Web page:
Special concern; metabolically injured cells:


1.   Processing conditions often include treatments such as mild heating or cooling steps (and many others) that injure but do not kill microorganisms.

2.   Metabolically injured cells (MI) may not grow well on plate count agar and thus leave you with the impression that your processing step is killing more MO than it really does and that the food contains fewer MO than it actually does (since these cells will eventually recover and grow in the food if conditions are favorable).

3.   If you work for a company that is using a food process where MI cells may be present, then it is useful to include a recovery step for MI cells in your microbial testing procedure.

4.   In general, rich media, sometimes supplemented with pyruvate or catalase, favor the recovery of MI cells.

Pyruvate and catalase degrade peroxidases and it is thought that MI cells lack the ability to degrade these toxic oxygen derivatives.


Technique to enumerate MI cells:

1.   plate food samples on normal (minimal and rich media)

2.   add an extra day of incubation time

3.  comparison between media (plates) – Rich media will include MI and uninjured cells, minimal will only have uninjured cells.  This will give you an idea of how effective your processing step is on killing MO.


D.  Molecular Methods to Detect Bacteria or Metabolites:

1.   Except for those applications that involve coliform or Salmonella enumeration, the methods we have examined thus far are primarily intended to predict product shelf life and prevent spoilage.

2.   The next group of testing procedures is instead designed to detect specific genera or species of food-borne pathogens (or their metabolites).

3.   Unfortunately, many of these tests employ expensive reagents and because of the expense, their use is generally (but not always) more diagnostic than preventative (i.e. used only after an outbreak).


1.   Oligonucleotide DNA Probes - This test is based on DNA or DNA-RNA complementary base pairing or hybridization.


      -Go through a hybridization procedure; include colony hyb (can run up to 69 filter w/48 CFU per filter in one Rxn), dot blots or blots of restriction digests.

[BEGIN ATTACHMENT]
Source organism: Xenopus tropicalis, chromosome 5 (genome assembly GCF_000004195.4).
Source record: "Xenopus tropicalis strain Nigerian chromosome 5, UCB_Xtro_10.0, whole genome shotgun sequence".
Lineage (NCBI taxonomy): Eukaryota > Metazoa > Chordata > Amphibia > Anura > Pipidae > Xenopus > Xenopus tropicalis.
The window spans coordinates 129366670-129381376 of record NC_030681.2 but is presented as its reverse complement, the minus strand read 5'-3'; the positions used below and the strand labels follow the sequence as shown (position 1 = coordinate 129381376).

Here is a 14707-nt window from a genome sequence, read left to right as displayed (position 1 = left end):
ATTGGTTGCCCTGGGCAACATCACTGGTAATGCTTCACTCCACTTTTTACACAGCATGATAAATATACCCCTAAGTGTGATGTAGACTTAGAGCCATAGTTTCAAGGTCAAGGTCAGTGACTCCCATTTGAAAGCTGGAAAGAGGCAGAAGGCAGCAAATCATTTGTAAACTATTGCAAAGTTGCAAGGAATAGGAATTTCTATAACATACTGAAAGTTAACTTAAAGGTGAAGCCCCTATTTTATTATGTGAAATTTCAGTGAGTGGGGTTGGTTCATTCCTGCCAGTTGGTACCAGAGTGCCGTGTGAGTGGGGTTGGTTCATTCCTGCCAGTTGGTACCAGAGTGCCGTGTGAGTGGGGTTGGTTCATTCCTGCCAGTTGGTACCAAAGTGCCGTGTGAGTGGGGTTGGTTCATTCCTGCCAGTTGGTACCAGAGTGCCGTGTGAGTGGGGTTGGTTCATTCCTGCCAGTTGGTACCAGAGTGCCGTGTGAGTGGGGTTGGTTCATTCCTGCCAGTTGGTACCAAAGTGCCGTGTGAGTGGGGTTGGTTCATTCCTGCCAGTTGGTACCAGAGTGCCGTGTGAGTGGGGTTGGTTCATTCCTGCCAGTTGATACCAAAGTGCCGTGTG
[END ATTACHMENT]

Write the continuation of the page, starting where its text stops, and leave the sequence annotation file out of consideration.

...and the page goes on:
-can use radioactive or non-isotopic labels on probes.  Reactions can require anywhere from 10 h - 2 days.


This technique requires that the sequence of the target nucleic acid (frequently a gene for toxin production or a species-specific 16S rRNA sequence) be determined and unique to the organisms sought.  As we discussed earlier in the lectures on taxonomy, 16S rRNA contains widely conserved as well as species (and sometimes subspecies) -specific regions.  Probes to the species-specific regions are used to detect particular bacteria such as Salmonella.  One advantage to targeting the 16S rRNA versus a DNA sequence in the chromosome is that there are several copies of the 16S rRNA per cell.  The same advantage applies to genes located on multicopy plasmids.  Gene probes may be based on the DNA sequence of particular toxins such as Clostridium perfringens or staphylococcal enterotoxins.  At lease one test for Salmonella has AOAC approval.


2.   Polymerase Chain Reaction (PCR-DNA Amplification).  This technique is more useful than DNA probing when small numbers of a particular microbe are present.  It can amplify a single copy of any DNA sequence 107 times within a few hours.  Amplified DNA can then be detected by agarose gel electrophoresis or hybridization.

      -PCR requires primers based on the known nucleic acid sequence of the amplification target.


PCR has been used to detect 1-5 CFU of E. coli in 100 ml of water, useful for any organism where a unique nucleic acid sequence is known, also for diagnosis by amplification of 16s rRNA (ASM handout Ņnew vistas for bacteriologists).


-Very powerful tool with many, many applications; the latest clinical manual for diagnostic microbiology is almost completely based on PCR assays.


3.   Enzyme-Linked Immunosorbant Assay (ELISA).  Another very powerful technique that uses mono- or polyclonal antibodies to detect specific antigens in a sample.

      Commercial ELISA kits are available for a variety of applications (e.g. home pregnancy tests) including the detection of various microbes including Salmonella, S. aureus and its enterotoxins, molds and mycotoxins, botulinal toxins and E. coli strains and toxins.


4.   Immunoprecipitation (Immunodiffusion) - Another immunological technique commonly used for toxin identification.  Several variations but the basic principle involves a reaction between antigen (toxin) and antibody that forms a precipitate in an agar gel.

      Immunodiffusion methods can detect as little as 0.1-0.01 µg of toxin.  Incubation times increase with smaller amounts of antigen (1-6 d range).


In summary, when it comes to selecting a microbial testing procedure, remember the following: QUICK, ACCURATE, CHEAP (choose any two)